Comedian Andy Kindler Calls Arizona SB 1062 "the Bill That Allows You to Knock Old Ladies Down in the Street for Religious Reasons"
Andy Kindler speaks his mind, often at length and with great detail. "I'm famous for my long-winded responses," the comedian, known for his recurring roles on Bob's Burgers, Wizards of Waverly Place, Everybody Loves Raymond, says laughing.
Susan Maljan Andy Kindler performs at Stand Up Scottsdale Thursday, March 13, through Saturday, March 15.
Kindler is a stand-up vet. A joke-teller for nearly three decades, he often takes on the role of comedy's Jiminy Cricket. His annual state of the industry addresses have found him addressing Louis C.K. (whose show, Louie, isn't one of his favorites) and Adam Carrola ("He's like Hitler if Hitler wasn't funny"). Kindler took some time to answer a few questions for Jackalope Ranch via hands-free while driving in Los Angeles in advance of his dates this week at Stand-Up Scottsdale.
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Andy, tell me a little bit about your past experiences in Phoenix.
I have kind of a long history [of working Phoenix] in the sense that I used to play [there] a lot. I started doing comedy in 1984, and started going on the road in '87. So I used to go to the Improv in Tempe; I filmed the Young Comedians Show [for HBO] there in '92. So I love Tempe a lot. I say this in every interview -- "You're probably too young to remember" -- but do you have any knowledge of what the "comedy boom" was?
In the '80s and '90s, yeah. The reason I got involved in whatever you want to call it, the "alternative movement," was because the crowds got so bad in comedy clubs. I never was a big fan of the crowds at the Tempe Improv, although the night I did the special was fun, so I'm interested to see what it's going to be like now, what the crowds will be like. I really have no knowledge of it.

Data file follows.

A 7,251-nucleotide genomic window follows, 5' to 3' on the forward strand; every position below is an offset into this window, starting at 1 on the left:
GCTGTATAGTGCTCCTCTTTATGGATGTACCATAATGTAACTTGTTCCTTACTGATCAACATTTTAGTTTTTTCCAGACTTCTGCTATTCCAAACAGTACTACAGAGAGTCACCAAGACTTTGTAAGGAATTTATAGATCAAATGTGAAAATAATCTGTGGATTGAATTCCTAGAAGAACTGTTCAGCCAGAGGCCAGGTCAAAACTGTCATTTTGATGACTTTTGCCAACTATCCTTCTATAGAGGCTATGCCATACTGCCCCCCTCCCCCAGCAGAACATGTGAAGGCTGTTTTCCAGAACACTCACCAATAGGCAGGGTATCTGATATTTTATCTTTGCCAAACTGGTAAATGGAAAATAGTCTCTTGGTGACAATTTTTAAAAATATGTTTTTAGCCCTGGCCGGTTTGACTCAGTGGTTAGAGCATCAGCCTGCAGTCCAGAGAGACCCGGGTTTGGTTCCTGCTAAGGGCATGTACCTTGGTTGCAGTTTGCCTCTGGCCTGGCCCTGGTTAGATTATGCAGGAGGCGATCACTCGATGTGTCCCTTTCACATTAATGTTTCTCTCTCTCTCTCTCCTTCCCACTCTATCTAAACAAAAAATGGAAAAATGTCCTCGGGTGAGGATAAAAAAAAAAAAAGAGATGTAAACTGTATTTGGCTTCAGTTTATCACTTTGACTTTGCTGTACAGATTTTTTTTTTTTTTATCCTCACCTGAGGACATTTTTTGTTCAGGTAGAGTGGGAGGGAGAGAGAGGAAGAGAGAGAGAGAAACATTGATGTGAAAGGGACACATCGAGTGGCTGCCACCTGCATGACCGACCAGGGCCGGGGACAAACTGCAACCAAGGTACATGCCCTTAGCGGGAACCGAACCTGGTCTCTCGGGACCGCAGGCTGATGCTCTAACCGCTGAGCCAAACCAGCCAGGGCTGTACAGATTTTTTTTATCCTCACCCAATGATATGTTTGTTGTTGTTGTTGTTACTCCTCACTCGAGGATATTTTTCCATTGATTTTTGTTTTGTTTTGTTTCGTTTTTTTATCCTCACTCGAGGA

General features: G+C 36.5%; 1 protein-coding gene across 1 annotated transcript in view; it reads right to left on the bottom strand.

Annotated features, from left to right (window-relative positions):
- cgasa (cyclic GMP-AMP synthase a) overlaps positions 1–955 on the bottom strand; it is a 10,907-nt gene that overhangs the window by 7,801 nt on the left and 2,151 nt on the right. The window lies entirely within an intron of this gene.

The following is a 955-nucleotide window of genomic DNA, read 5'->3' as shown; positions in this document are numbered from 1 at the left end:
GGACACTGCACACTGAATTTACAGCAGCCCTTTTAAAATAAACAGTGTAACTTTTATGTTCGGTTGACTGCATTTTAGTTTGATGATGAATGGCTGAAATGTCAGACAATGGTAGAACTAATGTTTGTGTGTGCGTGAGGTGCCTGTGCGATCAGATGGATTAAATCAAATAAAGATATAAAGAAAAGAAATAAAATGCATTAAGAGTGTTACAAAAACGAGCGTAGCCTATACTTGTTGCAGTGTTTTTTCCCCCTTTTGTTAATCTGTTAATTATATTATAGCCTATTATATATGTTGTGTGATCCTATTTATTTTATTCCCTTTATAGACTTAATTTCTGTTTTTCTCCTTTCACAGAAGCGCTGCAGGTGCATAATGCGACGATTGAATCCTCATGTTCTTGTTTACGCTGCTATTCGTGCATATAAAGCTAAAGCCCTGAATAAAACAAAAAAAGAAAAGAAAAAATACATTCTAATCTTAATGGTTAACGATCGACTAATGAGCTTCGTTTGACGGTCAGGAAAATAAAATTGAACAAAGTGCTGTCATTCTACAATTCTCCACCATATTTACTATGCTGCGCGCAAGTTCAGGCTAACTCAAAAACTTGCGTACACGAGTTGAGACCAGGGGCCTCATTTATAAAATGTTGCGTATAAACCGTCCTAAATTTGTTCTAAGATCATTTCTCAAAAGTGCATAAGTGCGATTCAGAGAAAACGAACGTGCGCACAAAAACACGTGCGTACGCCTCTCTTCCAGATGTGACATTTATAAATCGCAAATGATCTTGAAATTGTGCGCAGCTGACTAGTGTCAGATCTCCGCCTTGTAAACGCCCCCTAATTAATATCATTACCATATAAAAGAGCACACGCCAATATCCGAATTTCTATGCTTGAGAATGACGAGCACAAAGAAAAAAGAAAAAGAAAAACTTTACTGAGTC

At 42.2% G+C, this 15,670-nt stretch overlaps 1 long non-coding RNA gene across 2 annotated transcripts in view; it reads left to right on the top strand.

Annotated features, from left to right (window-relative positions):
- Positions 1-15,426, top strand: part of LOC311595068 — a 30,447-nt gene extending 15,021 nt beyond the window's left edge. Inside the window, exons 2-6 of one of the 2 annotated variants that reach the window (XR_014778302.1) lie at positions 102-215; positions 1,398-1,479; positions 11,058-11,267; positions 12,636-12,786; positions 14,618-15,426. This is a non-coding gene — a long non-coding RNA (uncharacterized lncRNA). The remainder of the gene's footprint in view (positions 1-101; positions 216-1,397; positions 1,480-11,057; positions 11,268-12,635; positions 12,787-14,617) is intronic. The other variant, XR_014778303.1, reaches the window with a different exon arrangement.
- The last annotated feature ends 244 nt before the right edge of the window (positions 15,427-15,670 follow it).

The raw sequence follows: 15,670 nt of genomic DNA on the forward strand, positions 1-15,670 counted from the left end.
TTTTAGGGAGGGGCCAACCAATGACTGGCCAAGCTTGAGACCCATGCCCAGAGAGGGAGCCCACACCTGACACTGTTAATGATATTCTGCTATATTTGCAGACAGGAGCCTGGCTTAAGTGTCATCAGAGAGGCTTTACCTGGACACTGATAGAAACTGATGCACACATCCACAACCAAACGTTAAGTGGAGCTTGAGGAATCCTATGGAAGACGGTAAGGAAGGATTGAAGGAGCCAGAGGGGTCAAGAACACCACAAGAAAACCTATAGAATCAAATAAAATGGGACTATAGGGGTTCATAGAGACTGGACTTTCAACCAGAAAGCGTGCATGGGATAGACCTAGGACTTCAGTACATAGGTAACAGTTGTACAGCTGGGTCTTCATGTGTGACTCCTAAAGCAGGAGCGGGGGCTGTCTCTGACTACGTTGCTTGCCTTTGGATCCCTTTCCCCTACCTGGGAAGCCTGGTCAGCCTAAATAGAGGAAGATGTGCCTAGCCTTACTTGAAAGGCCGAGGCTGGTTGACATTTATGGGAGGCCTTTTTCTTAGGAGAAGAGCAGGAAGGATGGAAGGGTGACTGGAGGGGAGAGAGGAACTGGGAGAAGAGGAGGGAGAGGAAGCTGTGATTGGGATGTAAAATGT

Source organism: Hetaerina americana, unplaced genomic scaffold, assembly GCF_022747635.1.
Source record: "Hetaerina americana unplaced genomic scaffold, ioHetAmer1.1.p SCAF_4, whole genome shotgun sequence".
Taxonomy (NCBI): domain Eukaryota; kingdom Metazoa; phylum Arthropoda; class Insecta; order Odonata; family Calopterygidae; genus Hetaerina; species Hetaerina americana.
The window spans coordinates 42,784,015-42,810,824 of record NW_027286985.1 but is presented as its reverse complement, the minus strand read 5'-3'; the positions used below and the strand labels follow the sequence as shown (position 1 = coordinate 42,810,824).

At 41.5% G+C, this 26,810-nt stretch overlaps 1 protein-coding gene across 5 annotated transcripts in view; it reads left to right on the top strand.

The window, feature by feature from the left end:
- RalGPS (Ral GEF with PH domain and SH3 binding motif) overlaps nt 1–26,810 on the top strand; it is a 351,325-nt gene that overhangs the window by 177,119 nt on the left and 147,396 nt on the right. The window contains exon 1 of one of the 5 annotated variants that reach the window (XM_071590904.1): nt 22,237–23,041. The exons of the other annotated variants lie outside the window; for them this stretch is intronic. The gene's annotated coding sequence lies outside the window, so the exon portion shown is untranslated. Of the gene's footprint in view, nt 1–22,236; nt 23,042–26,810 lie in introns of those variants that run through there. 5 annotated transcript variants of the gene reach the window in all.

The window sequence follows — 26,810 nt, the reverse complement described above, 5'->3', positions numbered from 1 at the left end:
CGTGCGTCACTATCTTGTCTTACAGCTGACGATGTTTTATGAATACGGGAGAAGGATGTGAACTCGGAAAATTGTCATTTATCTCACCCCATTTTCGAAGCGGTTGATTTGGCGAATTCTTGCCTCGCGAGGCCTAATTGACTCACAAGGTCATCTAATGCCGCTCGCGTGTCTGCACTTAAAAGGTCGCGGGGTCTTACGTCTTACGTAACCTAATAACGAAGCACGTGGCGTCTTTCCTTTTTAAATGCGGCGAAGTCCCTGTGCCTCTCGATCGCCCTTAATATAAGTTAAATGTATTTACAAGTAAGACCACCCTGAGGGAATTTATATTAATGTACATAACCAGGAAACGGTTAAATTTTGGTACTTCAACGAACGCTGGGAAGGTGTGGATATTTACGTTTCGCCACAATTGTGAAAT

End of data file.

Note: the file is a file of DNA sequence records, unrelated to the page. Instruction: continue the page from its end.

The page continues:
So that's what you identified with in the "alt comedy" scene -- alternative places to do your act, not necessarily stylistic factors?
Not to sound like I'm bragging -- which always prefaces bragging -- but you know I was actually part of the starting of the alternative movement. Not just me, there were many other people. Janeane Garofalo, Kathy Griffin, Dana Gould, Bob Odenkirk, David Cross, people who came out of the alternative movement, and there was a movement in New York, too. But it was because the clubs were so awful. If we hadn't formed the movement, the guys I'm talking about, we'd've had no other place to play. All the clubs were like Larry the Cable Guy. Back then there was no online. They used to always say, "Come to the comedy club," but you never knew who was playing there. That'd be like saying "Come to the movie theater, we don't know what's playing but you like movies, right?" Now people can go online and have some idea what they're seeing, and it's made comedy club audiences that much better.
You tweeted about Arizona's recent SB 1062.
I'm a political junkie. I almost watch too much politics.
How political do you like to get with your set?
I talk about politics, but you would never think of me as a full-on political comedian. I've been talking about how I never thought I'd be living in a country where not only would there be the first black president, but all my cool progressive friends would be making fun of me for loving the first black president. It's so weird to me. When you're 70 years old, and people say, "What was it like to be around for the first black president?" Are you gonna go [adopts signature "old man voice"], "Oh, I wasn't that into him? I didn't like his policies"? But I probably will do a riff on that thing I tweeted, that [Jan Brewer] has vetoed the bill that allows you to knock down old ladies in the street for religious reasons.